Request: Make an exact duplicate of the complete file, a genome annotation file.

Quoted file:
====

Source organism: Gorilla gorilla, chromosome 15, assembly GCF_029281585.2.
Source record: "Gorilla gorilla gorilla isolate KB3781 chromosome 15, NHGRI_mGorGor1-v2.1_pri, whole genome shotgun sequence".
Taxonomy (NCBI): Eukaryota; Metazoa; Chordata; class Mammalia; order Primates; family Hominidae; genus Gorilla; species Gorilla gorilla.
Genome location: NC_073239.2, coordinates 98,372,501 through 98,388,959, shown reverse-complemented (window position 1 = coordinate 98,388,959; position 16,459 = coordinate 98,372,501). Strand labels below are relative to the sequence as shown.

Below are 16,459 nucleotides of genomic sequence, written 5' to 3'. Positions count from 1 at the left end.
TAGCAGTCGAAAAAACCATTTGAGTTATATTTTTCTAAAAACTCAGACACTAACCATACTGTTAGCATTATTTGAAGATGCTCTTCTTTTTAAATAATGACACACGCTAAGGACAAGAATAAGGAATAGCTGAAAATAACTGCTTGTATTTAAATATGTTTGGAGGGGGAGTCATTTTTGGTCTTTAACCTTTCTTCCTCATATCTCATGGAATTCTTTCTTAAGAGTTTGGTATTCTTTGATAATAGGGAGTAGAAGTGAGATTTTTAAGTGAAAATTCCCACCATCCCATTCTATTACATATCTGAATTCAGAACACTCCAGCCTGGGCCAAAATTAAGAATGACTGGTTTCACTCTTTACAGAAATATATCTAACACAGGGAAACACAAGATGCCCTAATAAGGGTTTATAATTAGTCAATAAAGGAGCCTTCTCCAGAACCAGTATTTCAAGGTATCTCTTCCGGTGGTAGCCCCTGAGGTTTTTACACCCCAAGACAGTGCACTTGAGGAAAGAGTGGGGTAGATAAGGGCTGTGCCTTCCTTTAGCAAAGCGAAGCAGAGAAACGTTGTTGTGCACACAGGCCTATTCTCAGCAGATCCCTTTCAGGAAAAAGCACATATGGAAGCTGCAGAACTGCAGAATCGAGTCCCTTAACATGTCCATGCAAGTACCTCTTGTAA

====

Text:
Source organism: Gorilla gorilla, chromosome 15, assembly GCF_029281585.2.
Source record: "Gorilla gorilla gorilla isolate KB3781 chromosome 15, NHGRI_mGorGor1-v2.1_pri, whole genome shotgun sequence".
Taxonomy (NCBI): Eukaryota; Metazoa; Chordata; class Mammalia; order Primates; family Hominidae; genus Gorilla; species Gorilla gorilla.
Genome location: NC_073239.2, coordinates 98,372,501 through 98,388,959, shown reverse-complemented (window position 1 = coordinate 98,388,959; position 16,459 = coordinate 98,372,501). Strand labels below are relative to the sequence as shown.

Below are 16,459 nucleotides of genomic sequence, written 5' to 3'. Positions count from 1 at the left end.
TAGCAGTCGAAAAAACCATTTGAGTTATATTTTTCTAAAAACTCAGACACTAACCATACTGTTAGCATTATTTGAAGATGCTCTTCTTTTTAAATAATGACACACGCTAAGGACAAGAATAAGGAATAGCTGAAAATAACTGCTTGTATTTAAATATGTTTGGAGGGGGAGTCATTTTTGGTCTTTAACCTTTCTTCCTCATATCTCATGGAATTCTTTCTTAAGAGTTTGGTATTCTTTGATAATAGGGAGTAGAAGTGAGATTTTTAAGTGAAAATTCCCACCATCCCATTCTATTACATATCTGAATTCAGAACACTCCAGCCTGGGCCAAAATTAAGAATGACTGGTTTCACTCTTTACAGAAATATATCTAACACAGGGAAACACAAGATGCCCTAATAAGGGTTTATAATTAGTCAATAAAGGAGCCTTCTCCAGAACCAGTATTTCAAGGTATCTCTTCCGGTGGTAGCCCCTGAGGTTTTTACACCCCAAGACAGTGCACTTGAGGAAAGAGTGGGGTAGATAAGGGCTGTGCCTTCCTTTAGCAAAGCGAAGCAGAGAAACGTTGTTGTGCACACAGGCCTATTCTCAGCAGATCCCTTTCAGGAAAAAGCACATATGGAAGCTGCAGAACTGCAGAATCGAGTCCCTTAACATGTCCATGCAAGTACCTCTTGTAA